The Centers for Disease Control and Prevention has released a new report on the sexual and reproductive health of people ages 10-24 in the United States. The agency compiled data from its various surveillance and survey systems for the period of 2002-2007 in an attempt to answer questions about how many young people engage in “sexual risk behaviors” and the related health outcomes, and to compare the findings with historical data.
While the report includes a number of details on rates of sexual intercourse, sexual violence, use of contraception, pregnancy, births, abortion, sexually transmitted infections, and HIV/AIDS (all of which are freely available for viewing online), perhaps most interesting are the information on health disparities and changes over time.
In a press release on the report, the CDC notes signs that progress in sexual and reproductive health of young people may have slowed over the report period. They explain:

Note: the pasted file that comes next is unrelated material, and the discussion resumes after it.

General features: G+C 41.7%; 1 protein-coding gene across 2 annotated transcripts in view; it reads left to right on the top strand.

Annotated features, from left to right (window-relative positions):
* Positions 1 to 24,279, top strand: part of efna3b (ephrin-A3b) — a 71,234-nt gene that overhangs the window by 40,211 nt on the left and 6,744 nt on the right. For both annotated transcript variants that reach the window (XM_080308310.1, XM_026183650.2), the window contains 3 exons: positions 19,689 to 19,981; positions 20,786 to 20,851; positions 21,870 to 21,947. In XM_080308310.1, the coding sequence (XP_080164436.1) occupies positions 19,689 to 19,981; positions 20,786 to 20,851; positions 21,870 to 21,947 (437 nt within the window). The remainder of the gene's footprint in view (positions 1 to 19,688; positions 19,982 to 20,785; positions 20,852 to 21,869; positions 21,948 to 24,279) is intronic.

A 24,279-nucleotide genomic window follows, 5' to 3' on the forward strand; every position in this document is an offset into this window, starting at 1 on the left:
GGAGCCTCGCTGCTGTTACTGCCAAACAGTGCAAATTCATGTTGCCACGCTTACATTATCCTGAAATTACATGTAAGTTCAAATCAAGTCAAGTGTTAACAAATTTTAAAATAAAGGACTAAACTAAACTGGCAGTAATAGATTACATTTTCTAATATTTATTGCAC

Among the signs that progress has halted in some areas:
- Teen birth rates increased in 2006 and 2007, following large declines from 1991-2005.
- Rates of AIDS cases among males aged 15-24 years increased during 1997-2006 (AIDS data reflects people with HIV who have already progressed to AIDS.)
- Syphilis cases among teens and young adults aged 15-19 and 20-24 years have increased in both males and females in recent years.
Additionally, a lack of change in the rates of some items isn’t necessarily a positive outcome. For example, the prevalence of dating violence was “stable overall” and did not decrease, as was the prevalence of ever having been physically forced to have sexual intercourse (except among 10th grade males, whose rates declined). Rates of “nonfatal sexual assault injuries” were also “relatively stable.”
The authors also note that “noticeable disparities exist in the sexual and reproductive health of young persons in the United States.” For example:
- Pregnancy rates for female Hispanic and non-Hispanic black adolescents aged 15–19 years are much higher (132.8 and 128.0 per 1,000 population) than their non-Hispanic white peers (45.2 per 1,000 population).
- Non-Hispanic black young persons are more likely to be affected by AIDS.
- In 2006, among young persons aged 10–24 years, rates for chlamydia, gonorrhea, and syphilis were highest among non-Hispanic blacks for all age groups.
- The southern states tend to have the highest rates of negative sexual and reproductive health outcomes, including early pregnancy and STDs.